Skip to main content
Find a DoctorGet Care Now
Skip to main content
Search icon magnifying glass







YNHHS marks an Epic anniversary

Allen Hsiao, MD, remembers the “old days,” when a critically ill patient transferred from another hospital to Yale New Haven Hospital would arrive with a stack of papers.

“The receiving team would be trying to stabilize the patient, while sorting through the paperwork for the patient’s medical history, test results and other information,” said Dr. Hsiao, chief medical information officer, Yale New Haven Health and Yale School of Medicine (YSM). “A lot of times, we would repeat tests so we could treat the patient as quickly as possible.”

They might feel like the “old days,” but it was only 10 years ago that YNHHS’ Board of Trustees voted to adopt Epic, a comprehensive patient care and business software platform.

“Epic is not an information technology project,” YNHHS CEO Marna Borgstrom said at the time. “It represents a culture shift.”

It took two years to customize the platform to meet YNHHS’ needs, but in 2012, Greenwich Hospital launched Epic, followed by other YNHHS delivery networks, Yale Medicine and additional physician practices.

Since then, Epic has helped dramatically improve care quality, safety and efficiency and streamline business operations. While it has numerous components and features, Epic is based on a simple premise: Create one electronic medical record for each patient that can be easily and securely shared.

“Epic implementation remains one of the single most impactful efforts around clinical and operational integration within our health system and with Yale Medicine,” said Lisa Stump, senior vice president and chief information officer, YNHHS and YSM.


Greenwich Hospital became YNHHS’ first delivery network to go live with Epic, in April 2012.


The York Street Campus Epic Command Center shortly after go-live in January 2013.


In early 2013, Bryan Cofrin (left), now ITS director, and Frank Esposito, now ITS applications manager, worked with Michelle Harrison, PharmD, oncology clinical informatics coordinator, Pharmacy, during rounds to help staff shortly after the Epic go-live.


Yale New Haven leaders flipped a ceremonial switch to launch Epic at the Saint Raphael Campus in June 2013.


According to Stump and other Epic proponents, tools and functions that have had the biggest impact at YNHHS include:

Data collection: Epic collects an enormous amount and variety of data that can be used to improve patient care and operations. YNHHS’ Capacity Coordination Center is one example of how real-time Epic data help ensure patients receive appropriate, timely care in the right settings. This was critical during the COVID-19 surge, when patient care units were relocated and reconfigured and staff deployed to different areas.

Epic clinical decision support tools provide alerts, reminders and recommendations to help clinicians improve patient outcomes. Tools include health maintenance reminders, order sets, documentation templates and best practice alerts. “Best practice alerts remind clinicians to re-assess or perform necessary tasks, as part of our mission to provide safe, quality patient care,” said Leslie Hutchins, RN, Clinical Informatics manager.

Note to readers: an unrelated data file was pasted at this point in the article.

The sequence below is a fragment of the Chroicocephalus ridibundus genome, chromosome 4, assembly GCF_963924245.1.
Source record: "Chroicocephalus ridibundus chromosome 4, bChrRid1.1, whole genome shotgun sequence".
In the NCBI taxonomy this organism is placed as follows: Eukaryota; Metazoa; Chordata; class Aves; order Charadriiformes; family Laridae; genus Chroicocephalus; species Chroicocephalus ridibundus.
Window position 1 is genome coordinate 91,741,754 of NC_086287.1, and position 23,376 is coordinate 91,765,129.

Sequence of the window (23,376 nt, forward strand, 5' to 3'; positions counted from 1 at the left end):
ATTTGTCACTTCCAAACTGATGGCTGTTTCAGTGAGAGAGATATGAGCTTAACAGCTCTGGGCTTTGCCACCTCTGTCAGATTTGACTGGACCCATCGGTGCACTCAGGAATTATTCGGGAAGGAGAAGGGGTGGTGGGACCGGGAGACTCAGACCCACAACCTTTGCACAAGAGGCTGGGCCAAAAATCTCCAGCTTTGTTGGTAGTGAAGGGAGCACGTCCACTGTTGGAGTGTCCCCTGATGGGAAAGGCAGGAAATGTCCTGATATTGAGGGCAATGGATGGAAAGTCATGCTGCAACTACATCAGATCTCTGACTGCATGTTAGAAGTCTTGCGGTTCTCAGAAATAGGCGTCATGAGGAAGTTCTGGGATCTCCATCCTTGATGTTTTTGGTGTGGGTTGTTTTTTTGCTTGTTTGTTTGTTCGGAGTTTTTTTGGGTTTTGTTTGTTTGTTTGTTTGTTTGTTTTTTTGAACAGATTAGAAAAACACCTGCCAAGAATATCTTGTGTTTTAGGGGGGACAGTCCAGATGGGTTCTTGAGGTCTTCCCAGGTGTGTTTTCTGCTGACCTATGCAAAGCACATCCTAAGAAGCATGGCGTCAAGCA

The MyChart patient portal makes it easy for patients to access their health information, interact with care providers and view and pay bills. At COVID- 19’s peak, YNHHS and Yale Medicine providers used MyChart to conduct 4,000 telehealth visits daily with patients, up from around 30 visits a week pre-COVID.

Barcode scanning for medication and blood administration and specimen collection helps prevent errors. “Epic supports the ‘five rights of medication administration’ – the right drug, right dose, right route and right patient, at the right time,” Hutchins said. Nurses scan barcodes on patients’ ID bands and on medications, blood products or specimen collection containers. Epic alerts the nurse of any discrepancies. Epic’s Rover app allows nurses to scan with their hospital smartphones. “This helped during the COVID crisis, because we didn’t always have to bring the WOWs (workstations on wheels) into patients’ rooms,” said Carol Salerno, RN, clinical nurse informatics specialist.

Biomedical device integration: Before, nurses obtained patients’ vital signs and manually entered them into the patient record, which had a potential for transcription errors. Epic interfaces with many different devices, including those that monitor vital signs. Information automatically flows into patients’ electronic health records, and is immediately available to a patient’s care team, throughout YNHHS and at physician practices with Epic access.

Steven Fleischman, MD, is with Obstetrics, Gynecology and Menopause Physicians, one of the first ambulatory practices to adopt Epic, in 2011. Before, staff faxed “hundreds” of patient records between the practice’s four office locations. A pregnant patient’s health records were updated every 28 weeks, and copies sent to YNHH to ensure Labor and Delivery had the most current information when the patient arrived for delivery.

With Epic, patients’ information is instantly available to anyone involved in their care – whether in the practice’s Guilford office, a YNHHS hospital or pediatric primary care clinic. Using the Epic HAIKU mobile app, Dr. Fleischman can securely access patient information on a cell phone or other mobile device.

“With Epic, we have all the information we need; we can easily communicate with other physicians and with our patients; and we’re not duplicating efforts,” said Dr. Fleischman, YNHH assistant chief of Obstetrics and Gynecology. “Epic is an incredible tool for helping us provide safe, coordinated care.”